An unnamed narrator is discussing some of Dupin's most celebrated cases with the famous Parisian amateur detective C. Auguste Dupin, when they are joined by the Prefect of the Police, a man known as G—. The Prefect has a case he would like to discuss with M. Dupin.
A letter, the contents of which - if revealed - would be highly compromising, has been stolen from the private sitting room of the Queen by the unscrupulous Minister D—. He was in the Queen’s room, saw the letter, and switched it for a letter of no importance. He has been blackmailing the Queen.
The Prefect makes two deductions with which Dupin does not disagree:
The Prefect says that he and his police detectives have searched the Ministerial hotel where D— stays and have found nothing. They checked behind the wallpaper and under the carpets. His men have examined the tables and chairs with microscopes and then probed the cushions with needles but have found no sign of interference; the letter is not hidden in these places.
Dupin asks the Prefect if he knows what he is looking for and the Prefect reads off a minute description of the letter, which Dupin memorizes. The Prefect then bids them good day.
A month later, the Prefect returns, still bewildered in his search for the missing letter. He is motivated to continue his fruitless search by the promise of a large reward, recently doubled, upon the letter’s safe return. He will pay 50,000 francs to anyone who can help him. Dupin asks him to write that check now and he will give him the letter. The Prefect is astonished but knows that Dupin is not joking. He writes the check and Dupin produces the letter. The Prefect determines that it is genuine and races off to deliver it to the Queen.
Alone together, the narrator asks Dupin how he found the letter. Dupin explains the Paris police are competent within their limitations, but have underestimated who they are dealing with. The Prefect mistakes the Minister D— for a fool because he is a poet. For example, Dupin explains how an eight-year old boy made a small fortune from his friends at a game called "Odds and Evens." The boy was able to determine the intelligence of his opponents and play upon that to interpret their next move.
D— knew the police detectives would have assumed that the blackmailer would have concealed the letter in an elaborate hiding place. D— hid the letter in plain sight.
Dupin visited the minister at his hotel. Complaining of weak eyes Dupin is wearing a pair of green spectacles, the true purpose of which is to disguise his eyes as he searches for the letter. In a cheap card rack hanging from a dirty ribbon, he sees a half-torn letter and recognizes it as the letter of the story's title. Striking up a conversation with D— about a subject in which the minister is interested, Dupin examines the letter more closely. It does not resemble the letter the Prefect described so minutely; the writing is different and it is sealed not with the "ducal arms" of the S— family, but with D’s monogram. Dupin notices that the paper is chafed as if the stiff paper was first rolled one way and then another. Dupin concludes that D— wrote a new address on the reverse of the stolen one, re-folded it the opposite way and sealed it with his own seal.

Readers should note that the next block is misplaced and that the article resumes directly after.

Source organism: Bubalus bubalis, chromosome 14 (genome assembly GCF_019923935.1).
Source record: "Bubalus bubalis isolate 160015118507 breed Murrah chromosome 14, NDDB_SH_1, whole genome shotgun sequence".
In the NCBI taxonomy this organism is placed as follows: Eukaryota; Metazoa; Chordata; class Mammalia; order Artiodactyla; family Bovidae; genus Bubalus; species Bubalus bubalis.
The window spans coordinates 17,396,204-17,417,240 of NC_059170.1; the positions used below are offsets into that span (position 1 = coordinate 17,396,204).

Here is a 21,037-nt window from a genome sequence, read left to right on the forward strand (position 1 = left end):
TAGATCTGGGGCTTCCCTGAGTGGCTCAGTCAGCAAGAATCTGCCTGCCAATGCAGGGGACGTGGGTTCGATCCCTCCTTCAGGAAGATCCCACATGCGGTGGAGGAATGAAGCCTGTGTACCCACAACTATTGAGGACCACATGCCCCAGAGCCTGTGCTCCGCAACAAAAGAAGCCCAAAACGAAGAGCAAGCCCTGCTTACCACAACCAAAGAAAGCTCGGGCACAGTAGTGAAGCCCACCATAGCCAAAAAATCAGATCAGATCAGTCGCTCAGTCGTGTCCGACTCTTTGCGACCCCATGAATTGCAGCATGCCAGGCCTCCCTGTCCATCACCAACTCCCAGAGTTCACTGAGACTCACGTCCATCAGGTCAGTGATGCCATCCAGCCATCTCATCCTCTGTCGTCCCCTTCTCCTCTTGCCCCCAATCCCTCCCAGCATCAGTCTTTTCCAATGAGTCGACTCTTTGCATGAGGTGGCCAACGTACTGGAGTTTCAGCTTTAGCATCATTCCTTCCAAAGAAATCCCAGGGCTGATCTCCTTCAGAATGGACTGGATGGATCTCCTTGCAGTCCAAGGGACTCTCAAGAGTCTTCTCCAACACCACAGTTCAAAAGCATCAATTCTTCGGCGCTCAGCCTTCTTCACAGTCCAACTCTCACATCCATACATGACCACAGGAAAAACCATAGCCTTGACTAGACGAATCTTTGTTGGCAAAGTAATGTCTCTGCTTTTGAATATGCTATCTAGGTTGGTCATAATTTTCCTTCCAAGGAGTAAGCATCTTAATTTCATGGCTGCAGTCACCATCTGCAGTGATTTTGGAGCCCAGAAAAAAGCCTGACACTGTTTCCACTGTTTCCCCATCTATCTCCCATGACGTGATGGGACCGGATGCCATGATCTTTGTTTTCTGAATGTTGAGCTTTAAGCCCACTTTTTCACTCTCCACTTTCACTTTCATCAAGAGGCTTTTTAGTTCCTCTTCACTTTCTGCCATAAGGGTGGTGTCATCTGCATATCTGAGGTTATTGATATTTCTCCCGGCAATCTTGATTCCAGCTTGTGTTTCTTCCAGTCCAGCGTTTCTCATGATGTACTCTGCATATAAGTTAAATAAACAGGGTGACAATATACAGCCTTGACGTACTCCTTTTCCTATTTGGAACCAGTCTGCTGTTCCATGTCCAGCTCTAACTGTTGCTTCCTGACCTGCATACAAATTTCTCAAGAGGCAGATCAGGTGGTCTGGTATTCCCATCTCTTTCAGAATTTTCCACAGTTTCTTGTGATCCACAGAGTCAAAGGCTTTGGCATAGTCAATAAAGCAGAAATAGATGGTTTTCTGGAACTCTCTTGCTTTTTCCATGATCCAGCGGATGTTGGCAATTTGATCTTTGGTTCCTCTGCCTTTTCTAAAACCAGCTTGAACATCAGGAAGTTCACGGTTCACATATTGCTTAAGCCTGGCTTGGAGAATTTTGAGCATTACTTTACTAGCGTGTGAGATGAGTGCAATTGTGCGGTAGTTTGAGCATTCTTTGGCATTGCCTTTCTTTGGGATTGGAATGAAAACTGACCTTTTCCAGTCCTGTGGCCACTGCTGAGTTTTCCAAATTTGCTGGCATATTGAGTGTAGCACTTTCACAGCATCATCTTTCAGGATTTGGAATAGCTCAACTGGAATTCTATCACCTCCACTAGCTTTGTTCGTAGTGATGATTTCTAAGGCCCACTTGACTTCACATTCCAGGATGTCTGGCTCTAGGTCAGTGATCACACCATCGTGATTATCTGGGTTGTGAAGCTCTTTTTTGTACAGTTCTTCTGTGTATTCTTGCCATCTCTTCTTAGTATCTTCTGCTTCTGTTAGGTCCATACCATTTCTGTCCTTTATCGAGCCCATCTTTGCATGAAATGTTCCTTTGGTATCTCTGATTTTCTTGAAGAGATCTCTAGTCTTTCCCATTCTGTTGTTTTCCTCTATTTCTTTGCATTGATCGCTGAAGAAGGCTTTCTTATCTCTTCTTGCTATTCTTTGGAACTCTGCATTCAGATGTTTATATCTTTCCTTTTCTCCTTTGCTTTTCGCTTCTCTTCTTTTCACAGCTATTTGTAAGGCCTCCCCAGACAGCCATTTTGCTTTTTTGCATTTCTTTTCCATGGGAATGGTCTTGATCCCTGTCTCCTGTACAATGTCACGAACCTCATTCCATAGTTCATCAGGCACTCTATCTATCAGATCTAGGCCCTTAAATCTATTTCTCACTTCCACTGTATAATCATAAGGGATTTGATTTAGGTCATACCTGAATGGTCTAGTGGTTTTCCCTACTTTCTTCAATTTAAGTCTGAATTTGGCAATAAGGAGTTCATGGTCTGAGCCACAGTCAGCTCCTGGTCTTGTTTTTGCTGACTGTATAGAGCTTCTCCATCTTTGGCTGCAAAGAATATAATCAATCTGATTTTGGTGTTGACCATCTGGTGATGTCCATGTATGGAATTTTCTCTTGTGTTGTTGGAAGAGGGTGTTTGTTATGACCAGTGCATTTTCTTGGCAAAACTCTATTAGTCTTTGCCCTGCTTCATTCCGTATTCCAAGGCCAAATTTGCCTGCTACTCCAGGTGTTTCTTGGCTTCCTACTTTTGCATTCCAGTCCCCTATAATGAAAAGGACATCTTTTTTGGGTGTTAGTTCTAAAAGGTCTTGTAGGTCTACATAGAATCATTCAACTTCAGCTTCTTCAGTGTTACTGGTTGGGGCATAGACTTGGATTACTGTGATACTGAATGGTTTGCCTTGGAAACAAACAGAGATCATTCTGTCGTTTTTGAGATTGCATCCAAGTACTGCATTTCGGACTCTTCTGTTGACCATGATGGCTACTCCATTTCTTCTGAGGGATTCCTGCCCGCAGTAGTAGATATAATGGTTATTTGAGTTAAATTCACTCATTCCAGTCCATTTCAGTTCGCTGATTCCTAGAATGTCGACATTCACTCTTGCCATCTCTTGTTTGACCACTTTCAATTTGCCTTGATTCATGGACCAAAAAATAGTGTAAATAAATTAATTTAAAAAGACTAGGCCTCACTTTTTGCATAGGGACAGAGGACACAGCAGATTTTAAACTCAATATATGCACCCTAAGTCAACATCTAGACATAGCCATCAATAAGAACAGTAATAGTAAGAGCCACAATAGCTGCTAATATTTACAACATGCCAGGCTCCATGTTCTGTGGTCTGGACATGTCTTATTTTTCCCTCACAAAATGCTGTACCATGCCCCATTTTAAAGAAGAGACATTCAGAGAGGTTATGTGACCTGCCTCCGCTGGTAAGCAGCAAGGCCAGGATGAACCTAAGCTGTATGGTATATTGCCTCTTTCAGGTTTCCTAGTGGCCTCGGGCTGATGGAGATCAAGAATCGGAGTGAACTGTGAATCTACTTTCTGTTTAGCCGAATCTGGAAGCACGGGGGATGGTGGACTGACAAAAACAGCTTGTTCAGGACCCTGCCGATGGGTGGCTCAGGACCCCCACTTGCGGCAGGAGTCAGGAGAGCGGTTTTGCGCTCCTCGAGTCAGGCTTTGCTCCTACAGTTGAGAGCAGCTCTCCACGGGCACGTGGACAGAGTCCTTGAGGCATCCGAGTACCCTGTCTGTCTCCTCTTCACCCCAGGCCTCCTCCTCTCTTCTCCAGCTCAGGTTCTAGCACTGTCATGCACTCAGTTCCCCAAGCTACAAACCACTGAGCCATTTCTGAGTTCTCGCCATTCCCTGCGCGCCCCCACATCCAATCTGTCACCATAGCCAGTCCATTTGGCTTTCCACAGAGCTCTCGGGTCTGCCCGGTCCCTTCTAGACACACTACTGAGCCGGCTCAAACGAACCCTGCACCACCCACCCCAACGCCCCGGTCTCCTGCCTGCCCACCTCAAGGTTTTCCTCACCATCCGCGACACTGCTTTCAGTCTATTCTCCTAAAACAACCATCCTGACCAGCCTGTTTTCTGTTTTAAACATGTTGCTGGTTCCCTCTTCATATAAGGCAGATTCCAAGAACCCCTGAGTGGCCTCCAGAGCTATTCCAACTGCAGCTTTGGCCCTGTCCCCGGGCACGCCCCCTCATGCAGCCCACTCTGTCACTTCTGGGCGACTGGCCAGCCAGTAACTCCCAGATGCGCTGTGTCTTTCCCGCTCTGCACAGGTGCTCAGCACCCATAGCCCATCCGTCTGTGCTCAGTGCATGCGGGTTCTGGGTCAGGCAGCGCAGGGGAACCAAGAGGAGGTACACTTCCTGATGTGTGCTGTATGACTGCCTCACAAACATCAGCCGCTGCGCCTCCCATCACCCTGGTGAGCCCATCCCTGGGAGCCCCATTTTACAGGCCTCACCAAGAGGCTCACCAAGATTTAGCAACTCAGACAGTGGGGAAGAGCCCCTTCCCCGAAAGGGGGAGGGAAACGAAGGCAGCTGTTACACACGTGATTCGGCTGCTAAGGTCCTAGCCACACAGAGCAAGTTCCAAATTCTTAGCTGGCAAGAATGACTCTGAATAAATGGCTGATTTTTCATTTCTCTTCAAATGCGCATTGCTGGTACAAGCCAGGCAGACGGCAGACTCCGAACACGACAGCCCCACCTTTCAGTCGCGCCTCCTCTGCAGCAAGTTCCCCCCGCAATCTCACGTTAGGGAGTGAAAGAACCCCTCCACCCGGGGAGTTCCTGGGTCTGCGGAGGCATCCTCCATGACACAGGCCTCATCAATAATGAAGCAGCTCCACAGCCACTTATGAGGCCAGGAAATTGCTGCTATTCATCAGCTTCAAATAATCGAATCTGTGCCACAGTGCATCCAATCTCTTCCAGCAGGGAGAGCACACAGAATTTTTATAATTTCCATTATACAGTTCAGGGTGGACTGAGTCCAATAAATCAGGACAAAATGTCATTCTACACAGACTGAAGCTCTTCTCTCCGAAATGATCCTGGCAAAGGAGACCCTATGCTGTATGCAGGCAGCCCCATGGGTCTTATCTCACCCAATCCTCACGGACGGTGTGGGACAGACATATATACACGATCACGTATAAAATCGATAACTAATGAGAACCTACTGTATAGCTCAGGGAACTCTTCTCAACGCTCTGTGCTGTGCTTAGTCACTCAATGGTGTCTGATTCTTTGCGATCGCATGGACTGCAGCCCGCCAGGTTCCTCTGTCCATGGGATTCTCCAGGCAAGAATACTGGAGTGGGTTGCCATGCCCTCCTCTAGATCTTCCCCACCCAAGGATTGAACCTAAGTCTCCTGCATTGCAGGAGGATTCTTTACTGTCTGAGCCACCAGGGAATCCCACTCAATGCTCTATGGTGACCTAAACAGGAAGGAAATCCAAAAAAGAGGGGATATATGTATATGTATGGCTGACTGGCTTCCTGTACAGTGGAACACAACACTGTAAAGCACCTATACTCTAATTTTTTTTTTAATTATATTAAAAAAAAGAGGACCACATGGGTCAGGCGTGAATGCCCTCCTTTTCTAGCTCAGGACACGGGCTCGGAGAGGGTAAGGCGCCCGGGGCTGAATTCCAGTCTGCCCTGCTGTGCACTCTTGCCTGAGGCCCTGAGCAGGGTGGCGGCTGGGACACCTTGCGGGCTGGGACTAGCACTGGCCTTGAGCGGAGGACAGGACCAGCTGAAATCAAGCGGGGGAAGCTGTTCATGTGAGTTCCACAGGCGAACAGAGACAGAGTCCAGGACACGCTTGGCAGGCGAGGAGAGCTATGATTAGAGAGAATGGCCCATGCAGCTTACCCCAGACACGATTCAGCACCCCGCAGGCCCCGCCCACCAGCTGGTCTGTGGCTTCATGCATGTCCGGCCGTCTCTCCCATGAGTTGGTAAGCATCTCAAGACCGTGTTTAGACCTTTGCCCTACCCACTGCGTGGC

Dupin leaves a snuff box behind as an excuse to return the next day. Striking up the same conversation they had begun the previous day, D— is startled by a gunshot in the street. While he goes to investigate, Dupin switches D—'s letter for a duplicate.
Dupin explains that he left a duplicate to ensure his ability to leave the hotel without D— suspecting his actions. As a political supporter of the Queen and old enemy of the Minister, Dupin also hopes that D— will try to use the power he no longer has, to his political downfall, and at the end be presented with an insulting note that implies Dupin was the thief: Un dessein si funeste, S'il n'est digne d'Atrée, est digne de Thyeste (If such a sinister design isn't worthy of Atreus, it is worthy of Thyestes).
Dupin is not a professional detective. In "The Murders in the Rue Morgue," Dupin takes up the case for amusement and refuses a financial reward. In "The Purloined Letter," however, Dupin undertakes the case for financial gain. He is not motivated by pursuing truth, emphasized by the lack of information about the contents of the purloined letter. Dupin's innovative method to solve the mystery is by trying to identify with the criminal. The Minister and Dupin have equally matched minds, combining skills of mathematician and poet, and their battle of wits is threatened to end in stalemate. Dupin wins because of his moral strength: the Minister is "unprincipled," a blackmailer who obtains power by exploiting the weakness of others.
Poe may have identified with both Dupin and D—. Like Poe, these two characters command both the power of analysis and a strong imagination.
"The Purloined Letter" completes Dupin's tour of different settings. In "The Murders in the Rue Morgue" he travels through city streets; in "The Mystery of Marie Roget" he is in the wide outdoors; in "The Purloined Letter" he is in an enclosed private space.
French linguist Jean-Claude Milner offered in Détections fictives , Le Seuil, collection « Fictions & Cie », 1985 supporting evidence that Dupin and D- are brothers, based on the final reference to Atreus and his twin brother, Thyestes.
The story was used by the French psychoanalyst Jacques Lacan and the philosopher Jacques Derrida to present opposing structuralist interpretations. The two exchanged a series of letters concerning the nature of desire.